### Bayesian Optimization

**Bayesian Optimization** is a probabilistic model based approach for finding the minimum of any function that returns a real-value metric. It is very effective with real-world applications in high-dimensional parameter-tuning for complex machine learning algorithms. Bayesian optimization utilizes the Bayesian technique of setting a prior over the objective function and combining it with evidence to get a posterior function.

Hyperparameter tuning by Bayesian Optimization of machine learning models is more efficient than Grid Search and Random Search. Bayesian Optimization has better overall performance on the test data and takes less time for optimization.

### Neural Networks

In order to understand the insight that deep learning can give to this task, we observed 3 different neural networks. All of them were built using TensorFlow 2 with a Keras backend. Each of the models used the ReLU activation function in hidden layers, root mean square error for the loss function and the Adam optimizer. All of them were trained for 100 epochs.

Model 1 consisted of 4 layers, with 64 and 32 units in the first and second hidden layers respectively. From the plot of training and cross validation errors, we can see that the model starts overfitting the data after the first few epoch since there is a significant difference in training and cross validation error which only increases as the training progresses.

Model 2 consisted of 5 layers, with 64, 128 and 32 units in the hidden layers. Dropout regularization was implemented between the fourth and output layer as well. This model performed the best among the 3 since it did not overfit the data to a large extent and had fairly small differences in the train and cross validation errors.

Model 3 also consisted of 5 layers but had 128,256 and 64 units in the hidden layers. Once again we added dropout regularization between the fourth and output layers. This model performed worse than model 2. Although increasing the number of units in the hidden layers often allows the model to learn more complex functions, in this case, the density of connections actually led to overfitting. We can observe this in the graph as well since the difference between the cross validation and train error increases consistently after ~40 epochs.

We can conclude that although deep learning might not be best suited for this task due to the limited size of the dataset, it does provide a slight improvement compared to the boosting models.

### Genetic Algorithms

Genetic Algorithms are a search-based optimization technique based on principles taken from Genetic phenomena. They are frequently used to find optimal or near-optimal solutions to difficult problems, and in this case, used to solve the problem of Lineup Optimization by selecting the best combinations of players on a given set of games and predictions.

In GAs, we have a population of possible solutions for the problem in question. The solutions producing new children while going through the processes of recombination and mutation, and the process is repeated over various generations. Each individual solution from a population is assigned a fitness value. Like in Darwin’s theory of the survival of the fittest, the fitter individuals (aka solutions) are given a higher chance to mate and thus yield more “fitter” individuals. In this way, the algorithm keeps giving us better and fitter solutions over the generations, or until we reach a threshold. In this problem, the initial solutions, that is a set of random lineups are chosen as the first generation. Based on their fitness level, the solutions are allowed to mate and produce individuals while also being subject to mutation and recombination leading to the evolution of the random solutions into the optimaized lineups.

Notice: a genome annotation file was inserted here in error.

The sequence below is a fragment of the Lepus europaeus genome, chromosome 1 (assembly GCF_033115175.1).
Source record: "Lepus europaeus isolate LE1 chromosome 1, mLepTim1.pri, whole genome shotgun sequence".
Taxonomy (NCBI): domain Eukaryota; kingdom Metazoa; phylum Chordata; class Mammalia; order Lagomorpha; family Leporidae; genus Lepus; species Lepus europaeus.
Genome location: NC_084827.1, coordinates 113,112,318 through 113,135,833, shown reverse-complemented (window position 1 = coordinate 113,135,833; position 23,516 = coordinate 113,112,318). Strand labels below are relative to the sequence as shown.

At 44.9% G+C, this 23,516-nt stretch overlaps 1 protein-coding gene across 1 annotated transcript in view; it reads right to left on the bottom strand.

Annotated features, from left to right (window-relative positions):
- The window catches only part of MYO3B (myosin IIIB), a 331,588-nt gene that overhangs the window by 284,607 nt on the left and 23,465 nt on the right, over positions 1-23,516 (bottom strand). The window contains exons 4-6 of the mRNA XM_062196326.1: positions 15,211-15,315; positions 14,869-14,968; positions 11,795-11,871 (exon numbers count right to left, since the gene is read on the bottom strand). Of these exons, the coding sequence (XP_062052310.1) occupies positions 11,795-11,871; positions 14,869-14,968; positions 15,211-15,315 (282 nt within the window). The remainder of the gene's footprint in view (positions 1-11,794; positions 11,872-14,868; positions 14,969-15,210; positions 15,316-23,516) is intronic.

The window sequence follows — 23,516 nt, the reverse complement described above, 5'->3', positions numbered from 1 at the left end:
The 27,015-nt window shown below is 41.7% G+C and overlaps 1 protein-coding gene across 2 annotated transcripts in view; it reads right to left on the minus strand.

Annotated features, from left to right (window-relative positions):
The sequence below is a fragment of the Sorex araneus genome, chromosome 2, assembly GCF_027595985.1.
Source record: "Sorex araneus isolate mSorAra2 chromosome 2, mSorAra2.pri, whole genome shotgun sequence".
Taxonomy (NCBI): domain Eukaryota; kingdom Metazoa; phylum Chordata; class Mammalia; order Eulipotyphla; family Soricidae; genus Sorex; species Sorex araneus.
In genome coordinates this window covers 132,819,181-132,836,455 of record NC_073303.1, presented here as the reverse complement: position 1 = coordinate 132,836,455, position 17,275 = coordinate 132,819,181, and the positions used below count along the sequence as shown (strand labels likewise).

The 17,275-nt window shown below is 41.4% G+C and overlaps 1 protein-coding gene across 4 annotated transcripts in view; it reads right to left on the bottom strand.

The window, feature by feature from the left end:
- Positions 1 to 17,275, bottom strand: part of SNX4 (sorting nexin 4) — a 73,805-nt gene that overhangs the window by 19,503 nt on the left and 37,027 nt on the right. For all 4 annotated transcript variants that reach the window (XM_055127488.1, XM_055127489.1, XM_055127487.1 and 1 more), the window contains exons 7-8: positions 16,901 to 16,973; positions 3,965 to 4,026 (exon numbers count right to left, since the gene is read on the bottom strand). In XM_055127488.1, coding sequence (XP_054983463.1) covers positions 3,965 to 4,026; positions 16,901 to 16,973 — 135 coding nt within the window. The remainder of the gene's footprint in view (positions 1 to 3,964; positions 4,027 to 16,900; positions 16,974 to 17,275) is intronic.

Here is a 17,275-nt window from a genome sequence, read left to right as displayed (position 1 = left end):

## Expert Opinion

In conventional machine learning tasks, predictions are usually based on available historical and reliable data and disregard insights whose reliability can not be proven, for example, expert opinions, polls and betting odds. This is despite the many examples from daily life that support the validity and the accuracy of experts’ opinions in their fields of expertise. Another reason why these opinions have not been used is the lack of aggregated data in a systematic and objective fashion, but this is soon changing with the advances in NLP studies. For example, film critic reviews have been used to accurately classify the film’s performance at the box office using pre-trained models and word/sentence embeddings. To use expert opinions, there is a need to first rank the experts on the basis of the success of previous predictions made. Once these experts are ranked, their opinions are weighted based on their reliability which is derived from their ranking. This is then used to train the ensemble of experts classifier which gives us the best possible outcome of the game. A potential issue with this method is that it might be difficult to get the results of each game and map it to the expert opinion as the text search domain is very large. For this, it would be a better idea to look at this problem in an unsupervised way. Parisi et. al., 2014 described a way to rank classifiers and then build a meta classifier in an unsupervised manner. The workflow is described briefly in the diagram below. The method is expected to be quite useful in solving our problem.

We can even take one step further and try deep unsupervised learning approaches as described in Shaham et. al., 2016 who used a Restricted Boltzmann Machine based Deep Neural Network to create an ensemble of predictors in an unsupervised method.

Using expert opinions for game prediction is not a very widely studied or used topic and there is a lot of scope in the field especially with the amount of data being generated for the same.

## References

[1] Fazelinia et. al., “Using Experts’ Opinions in Machine Learning Tasks”, 2020.

[2] Parisi et. al., “Ranking and combining multiple predictors without labelled data”, 2014.

[3] Shaham et. al., “A Deep Learning Approach to Unsupervised Ensemble Learning”, 2016.

[4] Allan Z. Maymin et al. “NBA Chemistry: Positive and Negative Synergies in Basketball”, 2013